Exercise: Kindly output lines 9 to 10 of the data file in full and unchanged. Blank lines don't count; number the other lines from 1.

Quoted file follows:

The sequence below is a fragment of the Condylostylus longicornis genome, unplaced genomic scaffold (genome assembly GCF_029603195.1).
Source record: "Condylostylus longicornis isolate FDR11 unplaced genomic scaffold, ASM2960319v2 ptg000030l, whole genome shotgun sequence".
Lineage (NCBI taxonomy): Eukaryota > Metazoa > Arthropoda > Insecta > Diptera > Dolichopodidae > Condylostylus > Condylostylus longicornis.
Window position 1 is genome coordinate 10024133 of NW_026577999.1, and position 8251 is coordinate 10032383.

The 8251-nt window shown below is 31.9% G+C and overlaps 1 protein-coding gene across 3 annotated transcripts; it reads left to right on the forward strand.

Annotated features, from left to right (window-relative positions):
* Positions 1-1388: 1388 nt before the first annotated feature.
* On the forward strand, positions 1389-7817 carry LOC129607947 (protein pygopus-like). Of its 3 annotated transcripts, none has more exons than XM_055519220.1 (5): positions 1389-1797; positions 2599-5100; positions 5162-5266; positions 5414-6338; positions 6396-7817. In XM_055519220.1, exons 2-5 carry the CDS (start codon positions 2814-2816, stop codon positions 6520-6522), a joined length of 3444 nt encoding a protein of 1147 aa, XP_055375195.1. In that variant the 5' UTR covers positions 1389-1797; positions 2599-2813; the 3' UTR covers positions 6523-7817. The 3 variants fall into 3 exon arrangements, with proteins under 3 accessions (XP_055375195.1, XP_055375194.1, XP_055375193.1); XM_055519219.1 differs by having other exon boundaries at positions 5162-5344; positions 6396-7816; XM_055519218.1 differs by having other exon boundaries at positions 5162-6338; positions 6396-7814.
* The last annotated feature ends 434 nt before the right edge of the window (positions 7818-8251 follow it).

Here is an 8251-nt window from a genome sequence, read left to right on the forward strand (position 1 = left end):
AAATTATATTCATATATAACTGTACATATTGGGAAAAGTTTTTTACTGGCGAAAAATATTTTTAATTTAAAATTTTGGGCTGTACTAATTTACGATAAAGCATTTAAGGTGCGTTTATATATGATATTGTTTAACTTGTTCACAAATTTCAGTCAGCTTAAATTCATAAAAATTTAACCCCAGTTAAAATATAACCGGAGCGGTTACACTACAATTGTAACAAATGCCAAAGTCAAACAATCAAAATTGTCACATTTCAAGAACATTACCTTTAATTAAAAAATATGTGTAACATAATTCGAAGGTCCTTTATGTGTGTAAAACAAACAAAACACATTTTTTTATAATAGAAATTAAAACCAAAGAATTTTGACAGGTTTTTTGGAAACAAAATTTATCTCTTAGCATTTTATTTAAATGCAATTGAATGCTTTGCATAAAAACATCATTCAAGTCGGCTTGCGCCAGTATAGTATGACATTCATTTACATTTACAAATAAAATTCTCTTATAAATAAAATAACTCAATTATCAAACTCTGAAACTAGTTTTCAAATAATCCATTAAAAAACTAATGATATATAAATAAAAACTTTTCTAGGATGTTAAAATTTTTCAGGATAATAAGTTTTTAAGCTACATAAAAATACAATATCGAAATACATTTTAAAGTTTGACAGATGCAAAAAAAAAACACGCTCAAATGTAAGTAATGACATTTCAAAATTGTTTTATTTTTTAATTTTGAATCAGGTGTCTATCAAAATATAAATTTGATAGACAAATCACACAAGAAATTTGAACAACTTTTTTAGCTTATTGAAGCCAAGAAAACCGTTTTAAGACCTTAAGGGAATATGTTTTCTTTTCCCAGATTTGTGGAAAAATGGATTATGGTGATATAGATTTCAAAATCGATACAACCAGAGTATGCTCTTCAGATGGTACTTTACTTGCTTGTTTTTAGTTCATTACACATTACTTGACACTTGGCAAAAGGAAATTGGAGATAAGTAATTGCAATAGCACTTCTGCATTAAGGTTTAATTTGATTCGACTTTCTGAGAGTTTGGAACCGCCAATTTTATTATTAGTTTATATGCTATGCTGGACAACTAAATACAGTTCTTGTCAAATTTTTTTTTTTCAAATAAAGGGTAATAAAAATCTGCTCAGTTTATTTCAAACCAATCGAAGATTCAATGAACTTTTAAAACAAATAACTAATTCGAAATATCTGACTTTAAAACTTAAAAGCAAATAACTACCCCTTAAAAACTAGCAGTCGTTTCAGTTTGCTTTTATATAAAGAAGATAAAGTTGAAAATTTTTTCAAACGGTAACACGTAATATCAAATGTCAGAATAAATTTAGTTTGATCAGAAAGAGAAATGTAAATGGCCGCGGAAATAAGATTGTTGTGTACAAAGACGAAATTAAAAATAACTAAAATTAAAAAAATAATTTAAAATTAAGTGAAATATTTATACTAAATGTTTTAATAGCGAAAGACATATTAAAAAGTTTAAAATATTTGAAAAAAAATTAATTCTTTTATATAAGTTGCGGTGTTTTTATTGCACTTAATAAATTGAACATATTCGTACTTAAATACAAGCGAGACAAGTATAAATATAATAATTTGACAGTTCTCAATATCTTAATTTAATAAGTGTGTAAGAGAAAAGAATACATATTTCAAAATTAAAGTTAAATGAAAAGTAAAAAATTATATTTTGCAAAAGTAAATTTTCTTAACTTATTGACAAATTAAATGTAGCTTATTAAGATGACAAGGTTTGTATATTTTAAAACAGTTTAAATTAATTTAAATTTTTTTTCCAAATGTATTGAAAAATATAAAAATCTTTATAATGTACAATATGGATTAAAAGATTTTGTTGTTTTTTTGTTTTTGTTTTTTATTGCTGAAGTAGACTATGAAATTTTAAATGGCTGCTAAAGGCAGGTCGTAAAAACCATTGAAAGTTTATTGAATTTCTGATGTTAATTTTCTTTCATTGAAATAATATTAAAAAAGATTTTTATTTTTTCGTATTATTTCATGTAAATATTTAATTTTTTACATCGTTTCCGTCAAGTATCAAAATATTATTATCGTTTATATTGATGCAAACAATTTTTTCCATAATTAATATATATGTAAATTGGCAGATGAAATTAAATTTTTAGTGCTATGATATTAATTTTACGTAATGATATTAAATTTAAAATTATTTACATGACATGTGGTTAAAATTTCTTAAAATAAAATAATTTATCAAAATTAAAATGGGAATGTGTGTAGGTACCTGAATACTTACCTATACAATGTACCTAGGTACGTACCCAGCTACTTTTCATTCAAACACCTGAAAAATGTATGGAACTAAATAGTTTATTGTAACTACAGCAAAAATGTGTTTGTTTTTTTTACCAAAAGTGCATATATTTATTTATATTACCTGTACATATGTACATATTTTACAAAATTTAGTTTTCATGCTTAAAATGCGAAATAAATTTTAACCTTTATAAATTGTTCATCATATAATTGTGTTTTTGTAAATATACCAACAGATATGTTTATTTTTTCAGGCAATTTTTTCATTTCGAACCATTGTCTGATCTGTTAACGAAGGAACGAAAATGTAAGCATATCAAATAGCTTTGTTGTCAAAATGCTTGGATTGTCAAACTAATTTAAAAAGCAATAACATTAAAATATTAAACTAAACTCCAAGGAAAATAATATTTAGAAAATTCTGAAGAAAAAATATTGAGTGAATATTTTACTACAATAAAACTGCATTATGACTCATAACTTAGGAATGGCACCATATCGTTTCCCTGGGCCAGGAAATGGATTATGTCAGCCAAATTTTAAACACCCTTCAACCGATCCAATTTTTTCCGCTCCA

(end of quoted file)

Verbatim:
* The last annotated feature ends 434 nt before the right edge of the window (positions 7818-8251 follow it).

Here is an 8251-nt window from a genome sequence, read left to right on the forward strand (position 1 = left end):